I probably have stronger feelings about what I would like to have in my Will than my husband does. I'd like to ensure we have a deal, that if I go before him, in his Will he honours some of my wishes, and vice versa. We had a cheery chat at a cafe on Saturday about what we'd put in our Wills. Bear in mind that we're not wealthy, but we do own a house, and have some investments. We're hoping to use them to fund a long and healthy retirement, of course, but after hearing some shocking and sad news about one of my husband's younger relatives on the weekend, we are suddenly reminded that life can end in the blink of an eye, or the buck of a horse.
Of course, Wills aren't something people talk about much, except for the occasional comment along the lines of "yes, I must make/update my Will soon!" And so it's hard to know what most people do. I expect that most people leave their worldly goods to their partners and then their children. But of course, those of us who don't have children don't have that option. And I, for one, would like to know that my estate makes a difference to someone when I die. (The whole issue of death for people with no kids is another - or many other - posts). I wonder if people with children contemplate the same thing? I know my parents (well, now just my mother), and my husband's parents, are pleased to be able to leave anything they have to their children. That's what they worked for all their lives, they say, and I can understand that. I guess multi-millionaires might have a greater quandary. A well-known NZ businessman has commented that he made his millions himself, and he took great satisfaction from that, and so he wants his children to earn their money too. So apparently he's leaving them nothing, though I suspect that his idea of nothing is a few million each - you know, pocket money!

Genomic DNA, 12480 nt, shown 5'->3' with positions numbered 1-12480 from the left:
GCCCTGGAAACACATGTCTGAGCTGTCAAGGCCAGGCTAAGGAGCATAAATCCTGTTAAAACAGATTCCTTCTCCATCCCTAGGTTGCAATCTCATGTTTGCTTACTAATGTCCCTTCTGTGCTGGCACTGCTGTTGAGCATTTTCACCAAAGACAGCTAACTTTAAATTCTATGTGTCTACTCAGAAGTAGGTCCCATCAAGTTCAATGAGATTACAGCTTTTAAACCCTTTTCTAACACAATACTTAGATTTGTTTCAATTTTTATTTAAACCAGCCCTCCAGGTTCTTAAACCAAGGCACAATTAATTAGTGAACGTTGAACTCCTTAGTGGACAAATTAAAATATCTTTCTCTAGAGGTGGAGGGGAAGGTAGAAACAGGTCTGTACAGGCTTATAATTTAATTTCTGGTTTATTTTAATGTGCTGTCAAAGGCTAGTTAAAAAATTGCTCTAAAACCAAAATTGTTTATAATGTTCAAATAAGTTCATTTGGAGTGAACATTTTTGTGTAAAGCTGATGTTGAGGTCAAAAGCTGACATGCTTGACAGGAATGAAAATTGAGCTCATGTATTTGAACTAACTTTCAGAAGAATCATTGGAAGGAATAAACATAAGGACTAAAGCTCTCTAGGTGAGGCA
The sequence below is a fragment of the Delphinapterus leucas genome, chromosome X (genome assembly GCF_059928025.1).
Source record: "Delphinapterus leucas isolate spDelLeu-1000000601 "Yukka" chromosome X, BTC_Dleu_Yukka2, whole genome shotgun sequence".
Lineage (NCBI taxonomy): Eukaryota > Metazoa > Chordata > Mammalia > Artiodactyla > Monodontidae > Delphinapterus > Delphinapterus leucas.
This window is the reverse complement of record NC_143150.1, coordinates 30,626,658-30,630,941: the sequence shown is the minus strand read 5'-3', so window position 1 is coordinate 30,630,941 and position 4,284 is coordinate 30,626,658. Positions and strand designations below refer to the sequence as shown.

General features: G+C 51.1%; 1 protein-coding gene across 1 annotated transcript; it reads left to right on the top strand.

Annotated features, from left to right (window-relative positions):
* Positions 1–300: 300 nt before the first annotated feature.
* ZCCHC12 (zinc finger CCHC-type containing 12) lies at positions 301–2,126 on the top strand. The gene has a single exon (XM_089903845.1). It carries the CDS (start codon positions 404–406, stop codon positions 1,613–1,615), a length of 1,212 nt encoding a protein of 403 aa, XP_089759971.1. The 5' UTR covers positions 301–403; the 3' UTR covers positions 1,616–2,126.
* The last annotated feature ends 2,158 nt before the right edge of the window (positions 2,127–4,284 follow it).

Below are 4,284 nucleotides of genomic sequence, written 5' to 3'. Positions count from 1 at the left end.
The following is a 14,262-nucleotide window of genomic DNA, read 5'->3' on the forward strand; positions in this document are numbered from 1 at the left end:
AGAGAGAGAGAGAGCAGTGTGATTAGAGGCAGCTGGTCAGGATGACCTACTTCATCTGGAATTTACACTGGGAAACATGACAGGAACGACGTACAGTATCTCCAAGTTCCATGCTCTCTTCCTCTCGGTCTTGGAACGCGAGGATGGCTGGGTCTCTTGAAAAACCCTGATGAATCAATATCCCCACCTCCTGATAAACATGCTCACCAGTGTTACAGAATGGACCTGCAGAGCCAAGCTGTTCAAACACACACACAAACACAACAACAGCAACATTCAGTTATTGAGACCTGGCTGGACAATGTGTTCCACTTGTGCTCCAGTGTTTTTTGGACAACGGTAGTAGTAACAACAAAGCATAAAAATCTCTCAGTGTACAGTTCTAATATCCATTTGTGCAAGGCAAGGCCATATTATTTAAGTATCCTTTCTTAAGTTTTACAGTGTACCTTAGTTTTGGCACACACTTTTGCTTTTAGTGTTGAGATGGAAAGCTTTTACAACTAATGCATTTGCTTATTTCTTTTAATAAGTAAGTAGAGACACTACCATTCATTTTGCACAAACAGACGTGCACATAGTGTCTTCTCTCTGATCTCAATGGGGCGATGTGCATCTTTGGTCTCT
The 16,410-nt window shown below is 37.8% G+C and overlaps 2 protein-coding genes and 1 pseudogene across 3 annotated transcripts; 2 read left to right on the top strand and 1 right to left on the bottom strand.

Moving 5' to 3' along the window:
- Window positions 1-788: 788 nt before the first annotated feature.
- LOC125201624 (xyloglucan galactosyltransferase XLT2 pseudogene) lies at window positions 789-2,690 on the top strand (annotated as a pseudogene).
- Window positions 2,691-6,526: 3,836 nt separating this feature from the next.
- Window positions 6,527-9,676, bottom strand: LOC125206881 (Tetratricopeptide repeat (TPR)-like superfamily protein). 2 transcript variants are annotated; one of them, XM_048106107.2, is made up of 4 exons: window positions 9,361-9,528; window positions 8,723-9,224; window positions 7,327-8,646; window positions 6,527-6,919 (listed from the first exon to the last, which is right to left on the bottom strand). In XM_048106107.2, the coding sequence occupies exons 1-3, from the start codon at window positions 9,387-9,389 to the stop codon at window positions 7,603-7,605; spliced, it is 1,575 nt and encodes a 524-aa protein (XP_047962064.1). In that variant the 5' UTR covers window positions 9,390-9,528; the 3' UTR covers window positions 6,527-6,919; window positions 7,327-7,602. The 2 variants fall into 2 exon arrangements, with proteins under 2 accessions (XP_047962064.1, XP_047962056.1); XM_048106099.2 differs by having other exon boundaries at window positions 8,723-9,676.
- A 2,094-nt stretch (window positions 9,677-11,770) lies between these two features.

Anyway, the point I'm getting to is that we need to make a new Will. And that because we don't have kids, we need to be a bit creative in terms of who gets what.
I want to leave money to the Ectopic Pregnancy Trust, a charity that is very dear to my heart, despite being based in the UK (they were the first on-line community I ever joined). They save women's lives (literally) and sanity every day, and they do it on the smell of an oily rag. I can't do much to help them from New Zealand, but they deserve to be helped, to have some of the pressure taken off them, so they can continue helping women from all around the world .
We don't have that many children in our lives. Nieces and nephews from my husband's side all live overseas, and are all from prosperous families. Nieces on my side are all grown, except for lovely CJ of course. But I have a great-nephew (my sister, the grandmother, thinks being a great-aunt sounds so much worse than being a grandmother - I of course, disagree!). His parents are not well off, and I think an education fund for him would be useful. Education these days is much more expensive than when I went to university (I was paid to go!), and if I can help him that would be great. A trust, to assist with the education of any of my nieces' future children, would be a good idea. That came to us over eggs and bacon and a nice pinot gris.
I've often said I'd like to arrange for an AFS scholarship (the student exchange I went on when I was 17) for a student from my old High School. That's something I would still like to do I think, and would need some arranging.
There are some well-known medical research agencies in New Zealand, and my husband would be keen to leave some money to them too. Not that our paltry amounts would mean much, but hopefully it would help.
And of course, there are the charities that are important to us or those we love, such as cancer, cystic fibrosis and arthritis. Yes, we're running out of money. We realised this even before we'd ordered our latte and hot chocolate.
Then of course we need to leave our belongings to people who would appreciate them. We are not blind here though - we accept that what is special to us won't be special to anyone else. We love our things - our teapot bought in the Atlas Mountains, the Vietnamese painting or the African wall hanging - because of the memories. Others don't share those memories, and so the value of these possessions dies with us. We're not overly sentimental about this. The only thing I worry about is my great-grandmother's piano. I want it to be loved and treasured, in the way that I love and treasure it. I have just realised that I wrote about it here, mentioning this same concern over two years ago.
And - as my husband jokes - we mustn't forget the Cats' Home.
We'll sort out executors/Trustees later. That'll be another can of worms.